One of the ways I spend my time is by
devouring books whole reading science fiction (and fantasy.) I’ve always leaned toward the space opera camp in sci-fi, and although I’m not finished with it yet (at over 900 pages, I’m sure you’ll forgive me), I can heartily recommend The Space Opera Renaissance, edited by David G. Hartwell and Kathryn Cramer. This book is a blow-by-blow survey of the development of space opera, what it meant when it started (not what you’d think!), what it means now, and the best examples of every era. What I find unique is that it also includes a few parodies of the sub-genre, like Clive Jackson’s The Swordsmen of Varnis (the ending lives on as a visual gag in Indiana Jones and the Raiders of the Lost Ark), commentary on what these authors were going for, and in some cases, how the parody caused a resurgence of interest in space opera.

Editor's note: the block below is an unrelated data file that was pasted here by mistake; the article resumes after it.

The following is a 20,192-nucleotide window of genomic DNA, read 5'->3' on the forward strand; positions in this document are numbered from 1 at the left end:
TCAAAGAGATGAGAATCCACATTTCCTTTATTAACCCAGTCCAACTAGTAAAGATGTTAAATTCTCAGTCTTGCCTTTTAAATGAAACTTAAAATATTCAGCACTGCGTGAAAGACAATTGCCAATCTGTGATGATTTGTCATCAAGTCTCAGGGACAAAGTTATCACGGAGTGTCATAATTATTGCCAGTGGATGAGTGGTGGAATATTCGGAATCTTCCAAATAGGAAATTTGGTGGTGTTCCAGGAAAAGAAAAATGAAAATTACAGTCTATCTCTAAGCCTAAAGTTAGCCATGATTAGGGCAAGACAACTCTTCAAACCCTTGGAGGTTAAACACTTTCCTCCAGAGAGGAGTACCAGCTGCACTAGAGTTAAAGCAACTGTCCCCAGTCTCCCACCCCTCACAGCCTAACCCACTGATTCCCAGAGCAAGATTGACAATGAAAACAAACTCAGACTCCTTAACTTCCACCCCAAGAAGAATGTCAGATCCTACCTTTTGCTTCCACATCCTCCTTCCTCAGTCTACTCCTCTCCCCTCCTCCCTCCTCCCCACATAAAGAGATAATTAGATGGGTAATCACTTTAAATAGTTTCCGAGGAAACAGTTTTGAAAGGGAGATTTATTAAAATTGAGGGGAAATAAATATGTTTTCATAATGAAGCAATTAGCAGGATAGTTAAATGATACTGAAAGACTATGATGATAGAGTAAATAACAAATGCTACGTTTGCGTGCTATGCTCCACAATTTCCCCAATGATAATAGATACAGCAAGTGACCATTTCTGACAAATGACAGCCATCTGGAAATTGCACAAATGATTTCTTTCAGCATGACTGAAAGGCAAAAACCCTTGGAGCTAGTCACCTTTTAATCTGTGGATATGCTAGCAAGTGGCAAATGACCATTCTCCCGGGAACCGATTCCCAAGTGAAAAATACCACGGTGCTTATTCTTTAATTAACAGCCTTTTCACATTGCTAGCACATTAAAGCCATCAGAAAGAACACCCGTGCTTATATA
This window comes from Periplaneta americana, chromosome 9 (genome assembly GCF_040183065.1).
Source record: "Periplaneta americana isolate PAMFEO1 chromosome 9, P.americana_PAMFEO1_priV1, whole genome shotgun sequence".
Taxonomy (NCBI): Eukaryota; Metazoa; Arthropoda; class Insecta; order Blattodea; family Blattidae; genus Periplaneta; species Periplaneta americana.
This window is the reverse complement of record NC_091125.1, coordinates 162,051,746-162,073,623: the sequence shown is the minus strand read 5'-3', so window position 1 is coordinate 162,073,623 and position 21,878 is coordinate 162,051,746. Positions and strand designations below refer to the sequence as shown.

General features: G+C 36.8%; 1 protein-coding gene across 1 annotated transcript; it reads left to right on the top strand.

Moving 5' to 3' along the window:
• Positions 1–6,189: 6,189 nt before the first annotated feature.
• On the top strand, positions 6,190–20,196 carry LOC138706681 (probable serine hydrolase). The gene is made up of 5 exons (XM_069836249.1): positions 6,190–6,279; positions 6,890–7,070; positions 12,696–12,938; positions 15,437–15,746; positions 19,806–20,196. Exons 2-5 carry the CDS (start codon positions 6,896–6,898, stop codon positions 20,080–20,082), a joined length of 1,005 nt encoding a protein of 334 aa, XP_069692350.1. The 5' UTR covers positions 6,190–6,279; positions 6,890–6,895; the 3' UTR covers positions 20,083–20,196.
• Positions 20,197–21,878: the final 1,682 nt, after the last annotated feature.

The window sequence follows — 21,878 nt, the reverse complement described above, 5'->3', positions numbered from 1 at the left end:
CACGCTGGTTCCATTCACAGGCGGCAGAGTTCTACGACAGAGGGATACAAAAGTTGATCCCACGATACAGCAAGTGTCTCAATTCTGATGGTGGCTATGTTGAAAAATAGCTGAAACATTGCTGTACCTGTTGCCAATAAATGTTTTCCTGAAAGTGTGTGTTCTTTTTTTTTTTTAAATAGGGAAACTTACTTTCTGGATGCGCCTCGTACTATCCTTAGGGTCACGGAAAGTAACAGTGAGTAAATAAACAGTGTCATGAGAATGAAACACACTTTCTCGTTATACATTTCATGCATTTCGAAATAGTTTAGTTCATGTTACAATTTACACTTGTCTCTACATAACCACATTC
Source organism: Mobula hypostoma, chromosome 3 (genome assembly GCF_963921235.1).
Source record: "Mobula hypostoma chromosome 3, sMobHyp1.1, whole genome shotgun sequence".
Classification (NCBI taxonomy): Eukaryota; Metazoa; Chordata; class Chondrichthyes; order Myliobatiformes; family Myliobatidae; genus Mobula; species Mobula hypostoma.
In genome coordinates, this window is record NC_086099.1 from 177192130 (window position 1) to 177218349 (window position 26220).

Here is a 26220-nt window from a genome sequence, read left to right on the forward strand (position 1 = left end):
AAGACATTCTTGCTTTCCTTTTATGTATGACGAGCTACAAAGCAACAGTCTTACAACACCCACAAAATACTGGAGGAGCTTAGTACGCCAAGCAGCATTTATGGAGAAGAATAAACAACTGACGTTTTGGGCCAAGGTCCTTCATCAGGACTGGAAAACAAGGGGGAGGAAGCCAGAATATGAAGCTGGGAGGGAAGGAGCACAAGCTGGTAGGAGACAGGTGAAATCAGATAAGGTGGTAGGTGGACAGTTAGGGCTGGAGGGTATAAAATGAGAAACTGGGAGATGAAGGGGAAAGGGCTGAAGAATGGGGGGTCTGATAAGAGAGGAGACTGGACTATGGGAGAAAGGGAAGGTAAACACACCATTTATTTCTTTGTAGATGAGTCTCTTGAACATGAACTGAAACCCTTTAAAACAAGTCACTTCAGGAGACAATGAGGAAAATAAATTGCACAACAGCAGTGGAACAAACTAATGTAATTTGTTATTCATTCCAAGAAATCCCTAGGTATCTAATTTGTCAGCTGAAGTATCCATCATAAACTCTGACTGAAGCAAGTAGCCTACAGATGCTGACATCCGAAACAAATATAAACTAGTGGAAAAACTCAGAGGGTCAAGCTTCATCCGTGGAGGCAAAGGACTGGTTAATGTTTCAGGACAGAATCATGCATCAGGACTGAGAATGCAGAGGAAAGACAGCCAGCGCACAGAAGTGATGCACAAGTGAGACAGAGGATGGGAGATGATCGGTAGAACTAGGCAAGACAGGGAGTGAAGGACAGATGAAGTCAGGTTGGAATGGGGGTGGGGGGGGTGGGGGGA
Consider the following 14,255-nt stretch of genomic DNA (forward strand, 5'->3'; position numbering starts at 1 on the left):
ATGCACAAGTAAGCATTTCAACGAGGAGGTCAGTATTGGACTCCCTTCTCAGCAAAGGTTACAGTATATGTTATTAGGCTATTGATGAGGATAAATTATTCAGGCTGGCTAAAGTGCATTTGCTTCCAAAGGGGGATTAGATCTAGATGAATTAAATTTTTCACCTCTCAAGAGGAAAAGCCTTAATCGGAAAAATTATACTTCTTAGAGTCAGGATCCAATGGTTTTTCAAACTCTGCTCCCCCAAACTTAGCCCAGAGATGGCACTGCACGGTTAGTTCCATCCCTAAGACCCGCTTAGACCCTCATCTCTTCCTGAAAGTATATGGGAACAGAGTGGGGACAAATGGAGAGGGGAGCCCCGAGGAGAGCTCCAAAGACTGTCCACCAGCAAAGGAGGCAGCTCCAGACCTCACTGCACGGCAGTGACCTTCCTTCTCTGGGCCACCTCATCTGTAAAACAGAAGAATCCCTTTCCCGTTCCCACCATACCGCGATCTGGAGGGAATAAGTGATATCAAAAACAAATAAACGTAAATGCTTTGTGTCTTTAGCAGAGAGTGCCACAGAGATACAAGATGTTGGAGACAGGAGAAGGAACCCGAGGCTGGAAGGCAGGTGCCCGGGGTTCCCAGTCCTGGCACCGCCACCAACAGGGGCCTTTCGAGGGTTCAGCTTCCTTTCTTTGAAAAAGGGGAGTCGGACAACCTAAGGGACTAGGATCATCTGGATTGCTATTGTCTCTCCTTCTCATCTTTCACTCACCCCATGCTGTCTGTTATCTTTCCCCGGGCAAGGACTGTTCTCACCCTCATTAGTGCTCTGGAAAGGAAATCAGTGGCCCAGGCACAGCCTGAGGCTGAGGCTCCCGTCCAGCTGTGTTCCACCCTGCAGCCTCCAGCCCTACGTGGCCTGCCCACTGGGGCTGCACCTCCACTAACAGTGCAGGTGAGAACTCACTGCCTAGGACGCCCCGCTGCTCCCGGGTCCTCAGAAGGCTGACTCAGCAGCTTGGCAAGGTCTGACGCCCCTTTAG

Stories range from a few pages to over 100 pages in length, and the book offers a broad spectrum of authors, from forefathers of science fiction to present-day greats. It’s a great way to dabble in the sub-genre, and find new authors to read. (There’s also a lovely hardcover edition, if you’re interested.)